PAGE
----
Panjiva data shows decline in U.S. bound shipments from November to December

The 7 percent sequential decline comes on the heels of a 0.2 percent gain from October to November

By ·

Despite some recent glimpses of economic improvement in recent weeks, global trade activity showed a typical seasonal decline in December, according to data from Panjiva, an online search engine with detailed information on global suppliers and manufacturers.

United States-bound waterborne shipments from November’s 1,029,789 to December’s 956,879 were down 7 percent and up on an annual basis for the same period—with November 2010 at 1,013,564 and December 2010 at 868,365. From November 2010 to December 2010, shipments were down 14 percent compared to 7 percent a year later.

This 7 percent sequential decline comes on the heels of a 0.2 percent gain from October to November, with shipments showing sequential increases 4 of the past 9 months. In 2010, 2009, 2008, and 2007 November to December shipments were down 9 percent, up 3 percent, down 5 percent, and down 1 percent respectively, said Panjiva.

The number of manufacturers shipping to the U.S. from November’s 146,843 to December’s 140,656 was down 4 percent. For the same period in 2010, the number of manufacturers shipping to the U.S. was down 9 percent.

While the numbers were down, Panjiva CEO Josh Green explained it is a function of seasonality to a large degree, adding that it was not out of the range of what was expected.

“December into January and February typically sees significant declines from a seasonal standpoint,” said Green. “The only exception came at the end of 2009, when we saw an increase [in shipments] from November to December.”

But the 7 percent decline in shipments is half of what it was the previous year, which makes it good news, said Green.

And shipments on an absolute level providing an encouraging sign, too, with December 2011 shipments up 10 percent compared to December 2010.

“For most of 2011, we were tracking right around where we were in 2010,” noted Green. “We then reached the end of the year and saw shipments up 10 percent so that is really quite good. What this reflects is relatively strong ordering for inventories that were needed for the first half of 2012, and these orders were placed just before the holiday season and reflected a degree of optimism among purchasing executives about what the first half of 2012 might look like.”

With recent jobs numbers showing some strength, Green said that could serve as a catalyst to give sourcing executives confidence when placing orders and is an important indicator to keep an eye on.

But he noted that the tenuous economic situation in Europe requires even more attention.

“If Europe takes a turn for the worse from here, then the trajectory of trade becomes completely unpredictable,” said Green. “Uncertainty is a killer. You want to be able to place orders in an environment in which there is reasonable visibility as to what the future holds and now that is virtually impossible in Europe.”


About the Author

Jeff Berman, Group News Editor
Jeff Berman is Group News Editor for Logistics Management, Modern Materials Handling, and Supply Chain Management Review. Jeff works and lives in Cape Elizabeth, Maine, where he covers all aspects of the supply chain, logistics, freight transportation, and materials handling sectors on a daily basis. Contact Jeff Berman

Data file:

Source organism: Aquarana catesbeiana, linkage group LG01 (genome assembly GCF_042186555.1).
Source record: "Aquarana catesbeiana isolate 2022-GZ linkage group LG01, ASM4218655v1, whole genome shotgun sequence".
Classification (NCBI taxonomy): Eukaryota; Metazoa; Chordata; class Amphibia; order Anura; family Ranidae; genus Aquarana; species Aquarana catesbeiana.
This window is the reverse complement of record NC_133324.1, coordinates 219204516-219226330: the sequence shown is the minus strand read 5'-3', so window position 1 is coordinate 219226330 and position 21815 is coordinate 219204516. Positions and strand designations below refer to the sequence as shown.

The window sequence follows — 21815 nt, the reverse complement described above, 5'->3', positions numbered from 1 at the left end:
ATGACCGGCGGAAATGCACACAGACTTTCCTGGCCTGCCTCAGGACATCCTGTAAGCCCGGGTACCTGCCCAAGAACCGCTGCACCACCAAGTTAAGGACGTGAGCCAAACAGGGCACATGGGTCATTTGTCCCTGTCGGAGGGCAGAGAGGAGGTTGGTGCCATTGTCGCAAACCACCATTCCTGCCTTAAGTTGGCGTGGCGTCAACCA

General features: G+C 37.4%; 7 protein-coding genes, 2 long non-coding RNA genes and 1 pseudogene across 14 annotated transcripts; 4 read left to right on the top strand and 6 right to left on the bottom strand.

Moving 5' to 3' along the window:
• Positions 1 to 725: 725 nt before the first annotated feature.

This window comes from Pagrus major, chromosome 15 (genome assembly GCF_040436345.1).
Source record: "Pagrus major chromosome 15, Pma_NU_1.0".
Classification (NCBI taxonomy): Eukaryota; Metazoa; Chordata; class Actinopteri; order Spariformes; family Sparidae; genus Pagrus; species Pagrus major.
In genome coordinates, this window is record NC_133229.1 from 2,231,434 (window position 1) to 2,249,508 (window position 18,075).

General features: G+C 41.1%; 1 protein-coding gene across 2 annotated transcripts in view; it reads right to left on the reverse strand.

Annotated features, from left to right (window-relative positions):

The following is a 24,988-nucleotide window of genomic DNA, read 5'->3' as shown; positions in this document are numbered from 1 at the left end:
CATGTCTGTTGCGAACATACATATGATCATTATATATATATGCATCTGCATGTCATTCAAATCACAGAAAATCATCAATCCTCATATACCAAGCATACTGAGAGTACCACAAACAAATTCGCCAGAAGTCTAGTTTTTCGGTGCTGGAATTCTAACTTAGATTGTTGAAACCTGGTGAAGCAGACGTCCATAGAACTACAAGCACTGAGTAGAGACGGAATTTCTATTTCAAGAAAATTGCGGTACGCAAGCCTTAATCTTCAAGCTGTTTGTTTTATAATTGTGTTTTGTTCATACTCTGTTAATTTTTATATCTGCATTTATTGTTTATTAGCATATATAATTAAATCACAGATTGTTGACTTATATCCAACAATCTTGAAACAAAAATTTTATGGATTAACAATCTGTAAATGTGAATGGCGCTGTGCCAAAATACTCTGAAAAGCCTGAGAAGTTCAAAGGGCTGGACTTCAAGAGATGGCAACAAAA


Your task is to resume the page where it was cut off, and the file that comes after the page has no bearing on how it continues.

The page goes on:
Subscribe to Logistics Management Magazine!

Subscribe today. It's FREE!
Get timely insider information that you can use to better manage your entire logistics operation.
Start your FREE subscription today!

Article Topics

Global Trade · Panjiva · All Topics
Latest Whitepaper
The View from the New “Single Window”
The single window, officially known as the "International Trade Data System," operates via the Customs and Border Protection (CBP) agency's Automated Commercial Environment (ACE) platform, and serves as a single point of contact for all trade filings.
Download Today!
From the March 2017 Issue
WMS vendors are stepping up to the plate and developing functionalities and solutions that meet the complex needs of today’s companies. Our top analysts take a peek into these developments and discuss the DC of the future and the software that will support it.
5 Supply Chain Trends Happening Now
2017 Warehouse/DC Equipment Survey: Investment up as service pressures rise
View More From this Issue
Subscribe to Our Email Newsletter
Sign up today to receive our FREE, weekly email newsletter!
Latest Webcast
2017 Trucking Regulations & Infrastructure Update
In this session our panel brings shippers up to date on the state of transportation regulations. Discussion will revolve around regulatory reform, aspects of the federal highway bill and what the transportation landscape looks like in the early days of the Trump administration.
Register Today!
EDITORS' PICKS
LM Exclusive: Major Modes Join E-commerce Mix
While last mile carriers receive much of the attention, the traditional modal heavyweights are in...
ASEAN Logistics: Building Collectively
While most of the world withdraws inward, Southeast Asia is practicing effective cooperation between...

2017 Rate Outlook: Will the pieces fall into place?
Trade and transport analysts see a turnaround in last year’s negative market outlook, but as...
Logistics Management’s Top Logistics News Stories 2016
From mergers and acquisitions to regulation changes, Logistics Management has compiled the most...